sexually transmitted diseases

Natalie Krebs / Side Effects Public Media

Sexually transmitted infections, or STIs, have been on the rise for years. But the COVID-19 pandemic has disrupted public health efforts to address the problem, and this has some worried about a surge in cases.

Why Are So Few Kids Getting the HPV Vaccine?

Apr 20, 2016

Ten years after the federal government approved the first vaccines to combat the cancer-causing human papillomavirus, nine years after those vaccines were recommended for all adolescent girls, and five years after they were recommended for all adolescent boys, less than half of girls and only a fifth of boys are getting immunized.

Despite state efforts to raise vaccination rates, public health officials say that for a variety of reasons, mainly wariness over the HPV’s association with sex, parents and especially doctors have not embraced the potentially life-saving vaccine.

A Doctor’s Role In Stopping Human Trafficking In Texas

Feb 7, 2016
COM SALUD via Flickr

Texas is an epicenter for human trafficking. Recently, Texas Attorney General Ken Paxton established a new unit of attorneys and investigators focused on combating human trafficking. Each year, thousands of adults and children are trafficked through the state and many end up living in cities like Dallas and Houston. It turns out some victims are walking into hospitals, and some doctors believe these visits are a window of opportunity to help them escape.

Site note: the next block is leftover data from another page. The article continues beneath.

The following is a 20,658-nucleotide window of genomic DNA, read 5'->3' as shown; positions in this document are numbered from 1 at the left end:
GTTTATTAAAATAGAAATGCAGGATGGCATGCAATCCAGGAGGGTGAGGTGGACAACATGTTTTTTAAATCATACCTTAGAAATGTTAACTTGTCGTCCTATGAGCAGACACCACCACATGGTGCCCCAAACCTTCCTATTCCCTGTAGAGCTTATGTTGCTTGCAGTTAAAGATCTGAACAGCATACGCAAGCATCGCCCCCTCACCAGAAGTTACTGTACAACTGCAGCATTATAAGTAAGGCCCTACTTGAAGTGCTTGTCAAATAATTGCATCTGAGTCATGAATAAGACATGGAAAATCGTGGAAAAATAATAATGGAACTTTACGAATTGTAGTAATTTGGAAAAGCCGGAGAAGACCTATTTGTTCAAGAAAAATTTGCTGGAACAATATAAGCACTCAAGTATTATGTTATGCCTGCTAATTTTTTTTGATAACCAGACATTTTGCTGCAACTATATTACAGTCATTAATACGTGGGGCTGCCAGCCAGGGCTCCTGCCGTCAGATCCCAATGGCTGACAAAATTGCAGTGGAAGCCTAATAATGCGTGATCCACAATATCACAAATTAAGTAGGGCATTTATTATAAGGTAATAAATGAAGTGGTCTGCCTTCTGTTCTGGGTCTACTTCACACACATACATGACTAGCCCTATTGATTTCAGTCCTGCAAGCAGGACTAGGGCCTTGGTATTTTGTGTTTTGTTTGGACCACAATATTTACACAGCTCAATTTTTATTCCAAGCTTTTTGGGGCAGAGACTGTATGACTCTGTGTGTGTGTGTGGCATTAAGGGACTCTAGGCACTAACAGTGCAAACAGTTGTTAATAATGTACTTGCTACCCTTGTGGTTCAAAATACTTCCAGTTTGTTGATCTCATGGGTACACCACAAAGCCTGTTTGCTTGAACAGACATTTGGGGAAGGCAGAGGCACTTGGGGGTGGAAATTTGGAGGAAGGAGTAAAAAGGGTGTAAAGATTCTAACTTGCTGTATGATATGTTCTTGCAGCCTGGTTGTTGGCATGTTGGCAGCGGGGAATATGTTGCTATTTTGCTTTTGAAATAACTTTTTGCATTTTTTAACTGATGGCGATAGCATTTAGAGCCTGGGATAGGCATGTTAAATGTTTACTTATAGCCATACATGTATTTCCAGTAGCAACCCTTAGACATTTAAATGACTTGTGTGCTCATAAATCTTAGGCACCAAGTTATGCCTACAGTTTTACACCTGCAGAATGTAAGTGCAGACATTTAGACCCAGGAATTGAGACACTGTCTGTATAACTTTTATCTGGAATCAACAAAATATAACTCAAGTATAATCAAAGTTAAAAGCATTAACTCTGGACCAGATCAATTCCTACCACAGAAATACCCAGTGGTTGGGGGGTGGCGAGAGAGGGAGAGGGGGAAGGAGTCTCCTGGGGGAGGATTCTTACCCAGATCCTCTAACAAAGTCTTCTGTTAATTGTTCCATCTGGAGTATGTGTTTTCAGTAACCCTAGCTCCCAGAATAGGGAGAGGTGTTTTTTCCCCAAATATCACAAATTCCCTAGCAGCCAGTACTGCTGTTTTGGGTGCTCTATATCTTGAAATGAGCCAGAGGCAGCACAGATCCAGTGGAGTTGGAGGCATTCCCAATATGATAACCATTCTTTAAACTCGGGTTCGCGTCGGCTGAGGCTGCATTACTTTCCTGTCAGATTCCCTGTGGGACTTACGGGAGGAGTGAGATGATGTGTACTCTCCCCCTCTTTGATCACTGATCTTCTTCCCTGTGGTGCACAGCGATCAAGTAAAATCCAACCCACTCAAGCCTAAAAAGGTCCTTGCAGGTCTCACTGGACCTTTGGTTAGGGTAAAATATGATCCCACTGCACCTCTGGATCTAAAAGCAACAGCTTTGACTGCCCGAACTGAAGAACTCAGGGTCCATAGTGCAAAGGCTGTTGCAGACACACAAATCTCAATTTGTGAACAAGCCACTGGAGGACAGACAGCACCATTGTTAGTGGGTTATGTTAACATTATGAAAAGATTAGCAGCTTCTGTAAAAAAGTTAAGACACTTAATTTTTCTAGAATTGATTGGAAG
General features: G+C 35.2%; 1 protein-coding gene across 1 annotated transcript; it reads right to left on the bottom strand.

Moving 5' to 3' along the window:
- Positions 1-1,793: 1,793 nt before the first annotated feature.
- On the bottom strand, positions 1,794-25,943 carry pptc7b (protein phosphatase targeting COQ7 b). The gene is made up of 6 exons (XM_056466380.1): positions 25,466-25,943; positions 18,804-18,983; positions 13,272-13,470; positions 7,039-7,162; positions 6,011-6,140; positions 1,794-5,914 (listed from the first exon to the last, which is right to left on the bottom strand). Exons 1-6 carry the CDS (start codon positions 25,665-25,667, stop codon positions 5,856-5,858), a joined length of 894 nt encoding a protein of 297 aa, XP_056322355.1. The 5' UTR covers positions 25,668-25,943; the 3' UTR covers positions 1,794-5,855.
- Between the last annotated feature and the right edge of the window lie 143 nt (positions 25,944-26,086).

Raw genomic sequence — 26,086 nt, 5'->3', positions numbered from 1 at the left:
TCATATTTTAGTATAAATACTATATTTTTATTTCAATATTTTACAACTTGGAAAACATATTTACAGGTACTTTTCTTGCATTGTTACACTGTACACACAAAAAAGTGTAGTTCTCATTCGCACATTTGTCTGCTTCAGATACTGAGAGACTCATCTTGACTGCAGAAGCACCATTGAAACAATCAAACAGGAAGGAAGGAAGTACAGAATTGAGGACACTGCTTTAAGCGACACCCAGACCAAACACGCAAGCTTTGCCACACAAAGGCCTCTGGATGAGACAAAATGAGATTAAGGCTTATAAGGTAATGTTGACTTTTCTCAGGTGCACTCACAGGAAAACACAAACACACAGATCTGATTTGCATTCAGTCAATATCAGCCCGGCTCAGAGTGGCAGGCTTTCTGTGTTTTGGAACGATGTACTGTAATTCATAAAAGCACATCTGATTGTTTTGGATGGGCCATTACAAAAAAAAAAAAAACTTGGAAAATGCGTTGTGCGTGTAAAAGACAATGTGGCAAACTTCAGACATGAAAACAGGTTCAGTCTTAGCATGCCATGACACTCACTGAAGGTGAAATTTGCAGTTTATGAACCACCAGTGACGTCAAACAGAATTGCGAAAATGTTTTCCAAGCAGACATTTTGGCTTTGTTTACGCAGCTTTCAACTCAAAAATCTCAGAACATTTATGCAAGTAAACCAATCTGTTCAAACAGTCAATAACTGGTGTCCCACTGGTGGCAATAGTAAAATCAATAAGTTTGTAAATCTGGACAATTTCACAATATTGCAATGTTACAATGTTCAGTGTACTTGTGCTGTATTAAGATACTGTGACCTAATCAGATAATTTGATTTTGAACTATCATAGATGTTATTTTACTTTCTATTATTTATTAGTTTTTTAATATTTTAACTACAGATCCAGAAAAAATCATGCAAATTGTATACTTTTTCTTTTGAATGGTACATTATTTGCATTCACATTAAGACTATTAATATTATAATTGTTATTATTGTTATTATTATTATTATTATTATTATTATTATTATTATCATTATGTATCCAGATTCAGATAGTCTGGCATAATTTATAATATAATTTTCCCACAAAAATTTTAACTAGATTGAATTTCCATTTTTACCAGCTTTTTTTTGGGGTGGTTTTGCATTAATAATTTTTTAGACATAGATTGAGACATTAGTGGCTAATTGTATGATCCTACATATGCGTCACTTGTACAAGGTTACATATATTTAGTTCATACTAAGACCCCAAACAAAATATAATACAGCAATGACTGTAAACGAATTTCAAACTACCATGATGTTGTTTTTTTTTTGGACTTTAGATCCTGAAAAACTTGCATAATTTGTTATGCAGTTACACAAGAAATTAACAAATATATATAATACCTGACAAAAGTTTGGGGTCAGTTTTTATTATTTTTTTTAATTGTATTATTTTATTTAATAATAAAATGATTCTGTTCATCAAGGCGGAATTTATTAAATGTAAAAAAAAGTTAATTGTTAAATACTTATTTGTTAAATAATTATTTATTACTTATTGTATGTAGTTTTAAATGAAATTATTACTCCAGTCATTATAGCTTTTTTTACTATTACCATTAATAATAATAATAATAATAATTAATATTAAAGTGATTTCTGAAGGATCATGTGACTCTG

On any given episode of East Los High, the highly addictive teen soap on Hulu that just got a fourth season, you'll see love triangles and heartbreak, mean girls and bad boys, and some seriously skillful dancing. Think a Latino Degrassi meets Gossip Girl meets Glee.

With STDs On The Rise, Google Wants To Help Researchers Track Outbreaks

Dec 16, 2015
Amy Johnson, a PhD candidate in public health at the University of Illinois-Chicago, is working on a model to use Google searches to track the spread of sexually transmitted diseases in real time.
Mary Chris Jaklevic / KHN

With sexually transmitted diseases on the rise, researchers at the University of Illinois at Chicago think they might have a powerful new weapon to fight their spread: Google searches.

The nation’s leading search engine has quietly begun giving researchers access to its data troves to develop analytical models for tracking infectious diseases in real time or close to it. UIC is one of at least four academic institutions that have received access so far, along with the U.S. Centers for Disease Control and Prevention.

You can use an app to buy a new dress, rent a room or pay your bills. Now, you can use an app to discreetly find out if you have a sexually transmitted disease.